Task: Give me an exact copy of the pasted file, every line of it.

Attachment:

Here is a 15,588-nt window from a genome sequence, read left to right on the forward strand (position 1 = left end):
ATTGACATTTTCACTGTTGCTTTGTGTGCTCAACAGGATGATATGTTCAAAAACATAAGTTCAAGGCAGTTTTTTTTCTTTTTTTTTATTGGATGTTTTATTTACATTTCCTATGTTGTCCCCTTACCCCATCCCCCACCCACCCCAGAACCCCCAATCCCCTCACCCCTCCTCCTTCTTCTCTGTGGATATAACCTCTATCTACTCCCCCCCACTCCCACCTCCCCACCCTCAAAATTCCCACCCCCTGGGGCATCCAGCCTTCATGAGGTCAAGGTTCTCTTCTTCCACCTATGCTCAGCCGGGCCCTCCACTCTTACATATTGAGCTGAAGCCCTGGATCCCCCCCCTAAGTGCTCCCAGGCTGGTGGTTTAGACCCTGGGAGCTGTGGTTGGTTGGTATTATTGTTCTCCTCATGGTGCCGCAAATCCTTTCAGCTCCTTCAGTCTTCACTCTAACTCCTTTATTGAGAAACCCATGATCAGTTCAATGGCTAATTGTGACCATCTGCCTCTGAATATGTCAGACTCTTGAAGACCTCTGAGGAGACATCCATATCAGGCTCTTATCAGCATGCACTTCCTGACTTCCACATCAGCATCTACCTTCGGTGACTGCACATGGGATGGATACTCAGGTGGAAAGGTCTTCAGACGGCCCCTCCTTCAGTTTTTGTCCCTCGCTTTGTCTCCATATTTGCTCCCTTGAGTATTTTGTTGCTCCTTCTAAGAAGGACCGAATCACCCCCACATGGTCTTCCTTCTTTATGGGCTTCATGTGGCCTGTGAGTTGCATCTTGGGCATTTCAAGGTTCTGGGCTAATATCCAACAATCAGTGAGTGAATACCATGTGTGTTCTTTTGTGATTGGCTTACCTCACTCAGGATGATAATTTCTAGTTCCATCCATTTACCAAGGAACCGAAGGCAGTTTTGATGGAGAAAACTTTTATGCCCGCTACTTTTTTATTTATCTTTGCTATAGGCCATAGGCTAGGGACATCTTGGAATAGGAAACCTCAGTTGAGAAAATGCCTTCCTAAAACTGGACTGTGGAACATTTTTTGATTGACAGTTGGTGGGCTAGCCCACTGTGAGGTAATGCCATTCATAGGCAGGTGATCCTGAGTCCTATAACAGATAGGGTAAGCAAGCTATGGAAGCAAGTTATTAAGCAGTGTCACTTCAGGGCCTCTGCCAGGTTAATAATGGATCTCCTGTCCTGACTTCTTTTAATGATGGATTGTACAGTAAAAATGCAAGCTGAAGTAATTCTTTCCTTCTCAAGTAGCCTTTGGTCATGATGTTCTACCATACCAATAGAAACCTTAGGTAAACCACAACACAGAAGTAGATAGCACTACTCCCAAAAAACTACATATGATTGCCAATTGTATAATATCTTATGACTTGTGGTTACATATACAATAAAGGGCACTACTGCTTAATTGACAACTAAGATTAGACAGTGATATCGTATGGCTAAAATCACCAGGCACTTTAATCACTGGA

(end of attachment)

Here is a 15,588-nt window from a genome sequence, read left to right on the forward strand (position 1 = left end):
ATTGACATTTTCACTGTTGCTTTGTGTGCTCAACAGGATGATATGTTCAAAAACATAAGTTCAAGGCAGTTTTTTTTCTTTTTTTTTATTGGATGTTTTATTTACATTTCCTATGTTGTCCCCTTACCCCATCCCCCACCCACCCCAGAACCCCCAATCCCCTCACCCCTCCTCCTTCTTCTCTGTGGATATAACCTCTATCTACTCCCCCCCACTCCCACCTCCCCACCCTCAAAATTCCCACCCCCTGGGGCATCCAGCCTTCATGAGGTCAAGGTTCTCTTCTTCCACCTATGCTCAGCCGGGCCCTCCACTCTTACATATTGAGCTGAAGCCCTGGATCCCCCCCCTAAGTGCTCCCAGGCTGGTGGTTTAGACCCTGGGAGCTGTGGTTGGTTGGTATTATTGTTCTCCTCATGGTGCCGCAAATCCTTTCAGCTCCTTCAGTCTTCACTCTAACTCCTTTATTGAGAAACCCATGATCAGTTCAATGGCTAATTGTGACCATCTGCCTCTGAATATGTCAGACTCTTGAAGACCTCTGAGGAGACATCCATATCAGGCTCTTATCAGCATGCACTTCCTGACTTCCACATCAGCATCTACCTTCGGTGACTGCACATGGGATGGATACTCAGGTGGAAAGGTCTTCAGACGGCCCCTCCTTCAGTTTTTGTCCCTCGCTTTGTCTCCATATTTGCTCCCTTGAGTATTTTGTTGCTCCTTCTAAGAAGGACCGAATCACCCCCACATGGTCTTCCTTCTTTATGGGCTTCATGTGGCCTGTGAGTTGCATCTTGGGCATTTCAAGGTTCTGGGCTAATATCCAACAATCAGTGAGTGAATACCATGTGTGTTCTTTTGTGATTGGCTTACCTCACTCAGGATGATAATTTCTAGTTCCATCCATTTACCAAGGAACCGAAGGCAGTTTTGATGGAGAAAACTTTTATGCCCGCTACTTTTTTATTTATCTTTGCTATAGGCCATAGGCTAGGGACATCTTGGAATAGGAAACCTCAGTTGAGAAAATGCCTTCCTAAAACTGGACTGTGGAACATTTTTTGATTGACAGTTGGTGGGCTAGCCCACTGTGAGGTAATGCCATTCATAGGCAGGTGATCCTGAGTCCTATAACAGATAGGGTAAGCAAGCTATGGAAGCAAGTTATTAAGCAGTGTCACTTCAGGGCCTCTGCCAGGTTAATAATGGATCTCCTGTCCTGACTTCTTTTAATGATGGATTGTACAGTAAAAATGCAAGCTGAAGTAATTCTTTCCTTCTCAAGTAGCCTTTGGTCATGATGTTCTACCATACCAATAGAAACCTTAGGTAAACCACAACACAGAAGTAGATAGCACTACTCCCAAAAAACTACATATGATTGCCAATTGTATAATATCTTATGACTTGTGGTTACATATACAATAAAGGGCACTACTGCTTAATTGACAACTAAGATTAGACAGTGATATCGTATGGCTAAAATCACCAGGCACTTTAATCACTGGA